- Evolution of behavior in biological model systems is difficult to measure. How do you quantify “groupiness” in a biological system? There have been a few impressive approaches to measuring grouping behavior in biological systems, but they always involve time-intensive video recording and analysis. Now imagine running these video analyses on an evolutionary scale, every generation, for multiple years. I just exhausted myself by merely thinking about such an endeavor.
With these complications in mind, it shouldn’t be so surprising that we don’t see many biological model systems for studying the evolution of grouping behavior. The hypotheses explaining grouping behavior have yet to be refined enough, and refining them in biological model systems is far too expensive (both time- and resource-wise).
Digital evolutionary models as experimental test beds
In the past two decades, we’ve seen digital evolutionary models such as Avida transform into powerful experimental test beds for studying core evolutionary processes. Researchers have used these models to refine our understanding of how evolution works (e.g., how complex traits evolve), and even to make fundamentally new discoveries (e.g., survival of the flattest).
The early theoretical development of a field typically involves the careful study of simpler idealized models that capture the essential conceptual features of the phenomena of interest. Such model systems have a long history in physics. For example, it was not until Galileo’s consideration of such idealized situations as frictionless planes that theoretical physics in the modern sense of the word really began.
The power of such an idealization is that it simultaneously makes clear a deep principle of motion (acceleration, not velocity, is proportional to force) and provides a well-defined way in which the complicating effects of friction can be understood (as an external force acting on the system).
Instead of frictionless planes, we need frictionless brains.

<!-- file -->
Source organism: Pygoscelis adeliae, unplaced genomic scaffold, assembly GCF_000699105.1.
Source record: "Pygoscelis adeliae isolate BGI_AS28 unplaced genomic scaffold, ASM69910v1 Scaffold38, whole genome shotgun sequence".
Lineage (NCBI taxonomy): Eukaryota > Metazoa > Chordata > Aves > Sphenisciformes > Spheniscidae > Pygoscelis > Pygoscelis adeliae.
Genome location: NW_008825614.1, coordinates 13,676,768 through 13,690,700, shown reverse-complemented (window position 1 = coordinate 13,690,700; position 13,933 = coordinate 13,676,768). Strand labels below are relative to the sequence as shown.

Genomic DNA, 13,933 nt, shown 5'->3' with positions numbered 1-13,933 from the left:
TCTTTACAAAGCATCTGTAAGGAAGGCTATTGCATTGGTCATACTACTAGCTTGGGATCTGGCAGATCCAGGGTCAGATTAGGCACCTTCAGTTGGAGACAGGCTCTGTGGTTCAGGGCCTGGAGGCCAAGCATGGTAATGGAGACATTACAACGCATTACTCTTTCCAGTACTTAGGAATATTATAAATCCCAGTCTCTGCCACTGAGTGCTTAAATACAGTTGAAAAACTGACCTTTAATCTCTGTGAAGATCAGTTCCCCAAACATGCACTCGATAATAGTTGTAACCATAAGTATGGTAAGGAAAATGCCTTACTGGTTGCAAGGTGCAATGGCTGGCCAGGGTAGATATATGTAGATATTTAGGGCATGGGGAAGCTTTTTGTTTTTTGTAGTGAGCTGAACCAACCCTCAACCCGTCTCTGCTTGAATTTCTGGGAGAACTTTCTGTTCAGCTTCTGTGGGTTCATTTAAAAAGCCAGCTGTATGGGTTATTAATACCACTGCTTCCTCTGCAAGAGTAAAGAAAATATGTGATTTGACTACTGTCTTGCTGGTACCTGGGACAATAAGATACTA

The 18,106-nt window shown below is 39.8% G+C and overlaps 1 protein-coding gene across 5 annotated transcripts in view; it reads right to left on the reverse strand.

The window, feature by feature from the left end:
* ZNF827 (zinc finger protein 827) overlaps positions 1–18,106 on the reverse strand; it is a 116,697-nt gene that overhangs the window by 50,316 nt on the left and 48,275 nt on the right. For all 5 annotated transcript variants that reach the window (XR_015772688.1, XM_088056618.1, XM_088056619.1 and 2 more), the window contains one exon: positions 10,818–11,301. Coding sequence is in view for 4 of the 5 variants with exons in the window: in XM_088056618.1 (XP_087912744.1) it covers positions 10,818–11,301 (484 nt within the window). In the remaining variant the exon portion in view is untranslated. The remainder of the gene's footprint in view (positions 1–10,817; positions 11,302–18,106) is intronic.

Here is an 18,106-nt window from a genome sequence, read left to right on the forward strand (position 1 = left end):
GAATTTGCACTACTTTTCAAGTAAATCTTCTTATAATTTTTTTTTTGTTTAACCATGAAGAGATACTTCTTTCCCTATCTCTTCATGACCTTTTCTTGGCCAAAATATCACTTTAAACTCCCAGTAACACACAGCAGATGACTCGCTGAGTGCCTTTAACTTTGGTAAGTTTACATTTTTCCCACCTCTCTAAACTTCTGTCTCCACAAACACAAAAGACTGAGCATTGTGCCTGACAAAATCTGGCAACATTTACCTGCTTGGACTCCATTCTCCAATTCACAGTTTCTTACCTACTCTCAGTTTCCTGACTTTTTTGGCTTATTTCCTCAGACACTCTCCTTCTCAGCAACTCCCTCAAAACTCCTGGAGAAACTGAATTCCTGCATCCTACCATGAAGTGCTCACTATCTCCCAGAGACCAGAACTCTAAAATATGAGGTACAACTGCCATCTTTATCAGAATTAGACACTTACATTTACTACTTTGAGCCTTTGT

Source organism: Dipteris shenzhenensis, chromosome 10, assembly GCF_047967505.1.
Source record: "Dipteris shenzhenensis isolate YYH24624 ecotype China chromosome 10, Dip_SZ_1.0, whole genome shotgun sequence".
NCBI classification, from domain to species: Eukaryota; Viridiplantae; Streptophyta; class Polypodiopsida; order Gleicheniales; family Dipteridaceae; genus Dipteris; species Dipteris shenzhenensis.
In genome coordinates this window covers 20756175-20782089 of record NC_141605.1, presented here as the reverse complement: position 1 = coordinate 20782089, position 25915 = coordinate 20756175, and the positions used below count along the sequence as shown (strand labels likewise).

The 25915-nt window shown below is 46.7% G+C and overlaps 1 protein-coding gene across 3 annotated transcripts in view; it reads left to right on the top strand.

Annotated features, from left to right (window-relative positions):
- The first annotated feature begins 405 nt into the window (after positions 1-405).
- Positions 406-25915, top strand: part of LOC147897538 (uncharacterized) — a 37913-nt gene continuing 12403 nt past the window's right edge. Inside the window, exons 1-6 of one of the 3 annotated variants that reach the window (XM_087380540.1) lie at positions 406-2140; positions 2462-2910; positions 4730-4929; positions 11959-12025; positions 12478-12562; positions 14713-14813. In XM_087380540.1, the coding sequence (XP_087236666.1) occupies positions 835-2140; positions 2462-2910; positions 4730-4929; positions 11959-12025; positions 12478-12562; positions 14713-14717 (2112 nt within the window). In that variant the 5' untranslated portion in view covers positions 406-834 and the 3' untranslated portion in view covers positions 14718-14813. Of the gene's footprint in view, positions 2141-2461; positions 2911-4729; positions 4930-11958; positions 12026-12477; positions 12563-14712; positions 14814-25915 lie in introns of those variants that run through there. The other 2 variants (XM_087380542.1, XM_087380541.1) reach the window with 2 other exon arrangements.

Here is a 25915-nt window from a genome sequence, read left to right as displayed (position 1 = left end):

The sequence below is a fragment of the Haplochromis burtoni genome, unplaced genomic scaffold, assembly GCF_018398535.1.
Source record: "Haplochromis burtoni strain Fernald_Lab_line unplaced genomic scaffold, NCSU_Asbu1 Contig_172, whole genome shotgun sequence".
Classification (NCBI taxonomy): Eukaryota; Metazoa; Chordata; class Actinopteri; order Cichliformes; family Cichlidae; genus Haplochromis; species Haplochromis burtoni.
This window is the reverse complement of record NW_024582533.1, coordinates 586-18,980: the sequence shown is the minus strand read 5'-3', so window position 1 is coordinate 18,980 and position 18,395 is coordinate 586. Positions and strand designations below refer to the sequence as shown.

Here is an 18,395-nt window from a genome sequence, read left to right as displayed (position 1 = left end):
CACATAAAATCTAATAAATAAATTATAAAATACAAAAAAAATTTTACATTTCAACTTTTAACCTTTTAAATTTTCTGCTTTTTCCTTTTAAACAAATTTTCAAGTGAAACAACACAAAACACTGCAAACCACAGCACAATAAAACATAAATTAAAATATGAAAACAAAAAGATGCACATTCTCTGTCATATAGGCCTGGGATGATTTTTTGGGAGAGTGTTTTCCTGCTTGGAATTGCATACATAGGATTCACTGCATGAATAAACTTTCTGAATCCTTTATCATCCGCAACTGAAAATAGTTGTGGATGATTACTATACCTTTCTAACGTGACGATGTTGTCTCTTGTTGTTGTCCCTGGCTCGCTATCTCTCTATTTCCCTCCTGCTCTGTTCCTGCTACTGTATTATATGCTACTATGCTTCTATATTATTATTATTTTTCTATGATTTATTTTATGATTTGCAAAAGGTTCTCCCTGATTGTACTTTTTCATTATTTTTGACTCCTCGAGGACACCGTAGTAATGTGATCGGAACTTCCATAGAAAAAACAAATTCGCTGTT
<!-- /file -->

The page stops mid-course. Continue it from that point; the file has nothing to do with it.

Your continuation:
In essence, digital evolutionary models such as EOS provide the “frictionless brains” for understanding the mechanics underlying the evolution of grouping behavior. They provide a test bed to rapidly prototype and refine our hypotheses before we conduct the expensive experiments in biological systems, thereby saving countless amounts of work and money. I may be preaching to the choir here, but I feel it’s important to say: It’s time for grouping behavior researchers (and biologists as a whole) to abandon the antiquated notion that digital models can’t tell us anything about natural processes.
Hybrid digital/biological model systems
Although I’m obviously critical of using biological model systems for early hypothesis testing and refinement, there has been a recent movement to merge biological and digital systems that I feel is worth mentioning. Particularly, a more recent approach coming out of Iain Couzin’s lab has shown exceptional promise. In this experiment, Ioannou et al. projected virtual prey onto the side of a fish tank and had live predatory fish “feed” on the virtual prey. As the title of the paper suggests, the predator’s feeding preferences selected for grouping behavior in the prey after several simulated generations. Effectively, this experiment demonstrated one method by which predation can select for the evolution of grouping behavior in prey with a real predator. How impressive is that? (Although, to make a small comment on the experiment: It only worked because grouping behavior was present in the population from the beginning, and as such does not yet explain how grouping behavior arises in the population in the first place.)
These hybrid model systems seem to capture the biological complexity of traditional biological systems, while still retaining many of the advantages offered by digital systems. I became so enamored by the idea of hybrid systems that I put together a proposal to build such a hybrid system myself. If only I could get it funded!
So, where does that leave us?
Understanding the mechanisms underlying the evolution of grouping behavior is going to be a difficult yet enlightening line of research for grouping behavior researchers. Digital evolutionary models have shown promise of expediting this line of research by establishing a strong basis in theory before the experiments in biological systems proceed. Although digital evolutionary models are unlikely to make exact quantitative predictions about how grouping behavior evolves (e.g., “the predator confusion effect confuses the predator 50% of the time when 10 prey are in the group”), they will allow us to make qualitative predictions about the effects of various selection pressures (e.g., “the predator confusion effect is sufficient to evolve grouping behavior”). Once a strong basis in theory is established, we can move forward into testing our hypotheses in hybrid digital/biological model systems and eventually fully biological model systems to relax the assumptions of our models. In the meantime, however, this line of research would benefit most from concentrating on refining theory in digital evolutionary models.